Film: Avatar

This  fantastic-looking 3D sci-fi adventure combines extraordinary special effects with a quite old-fashioned story.

Set 145 years from now, the story centres around paraplegic ex-Marine Jake Sully (Sam Worthington), who is sent to planet Pandora to work with American security forces and scientists who want to mine  precious mineral deposits they have discovered there. The project's bullet-headed head of security, Col Miles Quaritch (Stephen Lang), promises to get Jake's legs repaired in exchange for military intelligence.

Together with botanist Grace (Sigourney Weaver), Jake  also has the task of  'winning the hearts and minds' of the indigenous population - the blue-skinned Na'vi  who resemble a cross between giant humans and upright lemurs. They're feral and prone to hissing like cats, but also have a serene, deeply 'spiritual' side,  worshipping the spirits of their ancestors at a huge sacred tree and a goddess whose energy somehow links them all together.

Using cutting-edge technology, Jake  controls a genetically engineered Na'vi avatar with his own consciousness. Under the guidance of a princess named Neytiri (Zoe Saldana), this surrogate joins the Na'vi clan who live in a village above the richest mineral deposit.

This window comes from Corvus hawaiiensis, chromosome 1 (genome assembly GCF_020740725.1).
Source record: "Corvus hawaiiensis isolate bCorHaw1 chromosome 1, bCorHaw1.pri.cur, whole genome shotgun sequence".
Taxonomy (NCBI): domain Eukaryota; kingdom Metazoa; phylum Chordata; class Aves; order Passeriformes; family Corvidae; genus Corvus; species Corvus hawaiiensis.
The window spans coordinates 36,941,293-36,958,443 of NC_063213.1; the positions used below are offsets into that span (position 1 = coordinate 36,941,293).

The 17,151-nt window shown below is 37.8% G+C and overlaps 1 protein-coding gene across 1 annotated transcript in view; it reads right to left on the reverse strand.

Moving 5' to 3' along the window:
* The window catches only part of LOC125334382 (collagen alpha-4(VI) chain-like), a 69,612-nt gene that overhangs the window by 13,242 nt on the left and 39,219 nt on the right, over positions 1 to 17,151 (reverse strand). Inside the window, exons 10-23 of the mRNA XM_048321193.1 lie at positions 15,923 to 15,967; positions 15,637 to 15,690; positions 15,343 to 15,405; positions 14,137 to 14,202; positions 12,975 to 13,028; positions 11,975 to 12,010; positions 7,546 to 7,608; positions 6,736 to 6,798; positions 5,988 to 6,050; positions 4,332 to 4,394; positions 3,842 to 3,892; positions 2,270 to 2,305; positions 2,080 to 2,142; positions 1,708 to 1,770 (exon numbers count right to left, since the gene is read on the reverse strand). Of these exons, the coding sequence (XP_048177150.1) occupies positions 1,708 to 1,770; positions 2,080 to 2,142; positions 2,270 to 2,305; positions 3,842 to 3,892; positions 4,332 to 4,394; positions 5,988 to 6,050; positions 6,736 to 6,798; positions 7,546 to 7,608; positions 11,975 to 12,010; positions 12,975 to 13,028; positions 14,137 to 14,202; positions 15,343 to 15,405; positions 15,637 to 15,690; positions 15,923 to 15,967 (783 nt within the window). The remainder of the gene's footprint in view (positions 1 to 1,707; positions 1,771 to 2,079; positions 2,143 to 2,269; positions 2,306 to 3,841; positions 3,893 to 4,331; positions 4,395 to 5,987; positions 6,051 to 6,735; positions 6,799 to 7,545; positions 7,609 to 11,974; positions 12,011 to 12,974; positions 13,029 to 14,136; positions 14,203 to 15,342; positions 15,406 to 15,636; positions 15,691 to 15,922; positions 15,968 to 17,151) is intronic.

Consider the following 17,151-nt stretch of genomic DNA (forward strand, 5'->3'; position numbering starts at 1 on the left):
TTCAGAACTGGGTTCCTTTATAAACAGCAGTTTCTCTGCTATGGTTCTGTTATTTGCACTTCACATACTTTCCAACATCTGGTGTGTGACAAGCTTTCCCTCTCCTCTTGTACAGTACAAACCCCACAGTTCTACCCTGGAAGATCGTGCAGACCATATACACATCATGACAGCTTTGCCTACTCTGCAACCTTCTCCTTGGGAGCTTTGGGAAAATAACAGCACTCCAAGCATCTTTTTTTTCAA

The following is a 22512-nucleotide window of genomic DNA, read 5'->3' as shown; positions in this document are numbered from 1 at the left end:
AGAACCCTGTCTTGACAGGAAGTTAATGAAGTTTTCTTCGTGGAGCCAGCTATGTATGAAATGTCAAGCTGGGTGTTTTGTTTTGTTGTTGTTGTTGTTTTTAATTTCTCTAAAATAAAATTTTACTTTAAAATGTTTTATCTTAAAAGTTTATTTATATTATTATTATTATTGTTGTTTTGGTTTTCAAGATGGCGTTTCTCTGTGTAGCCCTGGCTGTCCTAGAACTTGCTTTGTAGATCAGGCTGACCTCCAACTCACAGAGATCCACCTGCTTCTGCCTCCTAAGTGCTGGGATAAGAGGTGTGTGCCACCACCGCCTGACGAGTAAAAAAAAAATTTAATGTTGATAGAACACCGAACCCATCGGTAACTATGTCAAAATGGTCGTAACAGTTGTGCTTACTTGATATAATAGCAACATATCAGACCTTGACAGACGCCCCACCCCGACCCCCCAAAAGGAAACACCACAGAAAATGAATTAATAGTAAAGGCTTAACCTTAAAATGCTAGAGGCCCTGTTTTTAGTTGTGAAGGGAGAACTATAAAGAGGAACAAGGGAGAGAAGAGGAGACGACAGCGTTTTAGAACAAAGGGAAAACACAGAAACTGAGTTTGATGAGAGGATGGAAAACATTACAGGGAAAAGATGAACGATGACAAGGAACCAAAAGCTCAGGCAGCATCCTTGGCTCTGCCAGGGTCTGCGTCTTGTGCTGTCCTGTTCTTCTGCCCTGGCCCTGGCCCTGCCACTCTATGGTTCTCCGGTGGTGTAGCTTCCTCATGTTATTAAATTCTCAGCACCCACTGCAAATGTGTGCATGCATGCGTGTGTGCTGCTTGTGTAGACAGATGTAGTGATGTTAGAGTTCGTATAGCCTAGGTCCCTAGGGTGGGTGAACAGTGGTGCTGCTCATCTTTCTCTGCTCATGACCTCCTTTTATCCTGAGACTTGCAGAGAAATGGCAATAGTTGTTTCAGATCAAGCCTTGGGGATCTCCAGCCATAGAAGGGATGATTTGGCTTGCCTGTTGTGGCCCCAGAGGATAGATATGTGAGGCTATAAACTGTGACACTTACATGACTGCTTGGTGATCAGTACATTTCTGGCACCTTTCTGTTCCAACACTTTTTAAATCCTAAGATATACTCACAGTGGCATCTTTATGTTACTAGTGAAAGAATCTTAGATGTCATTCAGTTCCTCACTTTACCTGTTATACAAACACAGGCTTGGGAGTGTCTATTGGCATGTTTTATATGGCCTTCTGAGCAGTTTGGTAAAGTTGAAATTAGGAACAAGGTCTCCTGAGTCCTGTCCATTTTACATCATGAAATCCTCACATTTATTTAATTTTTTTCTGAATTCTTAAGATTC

As Jake undergoes a number of initiations into Na'vi culture he falls in love with Neytiri and finds himself torn between her people and his own rapacious species.

The film has a clear ’green’ message and is also strong in its reminder of the destructive realities of colonial and imperialist attitudes - with echoes of Dances With Wolves, The Killing Fields and even the Mission. 

But Cameron's strongest storytelling tools are the special effects. With his legion of computer technicians and artists he has designed a breathtaking world, replete with fluorescent flowers, floating mountains, and fierce creatures resembling prehistoric rhinos, flying dragons,  panthers, dogs, horses and raptors. The  3D battle scenes are very  dark and violent - not for the faint-hearted or anyone suffering from vertigo.

Although I did enjoy the hugely imaginative spectacle, overall I found the film a little exhausting and quite long - it goes on for nearly three hours. My 16-year-old nephew has seen it twice  with his friends and plans to go again soon - so it clearly has an appeal for younger audiences.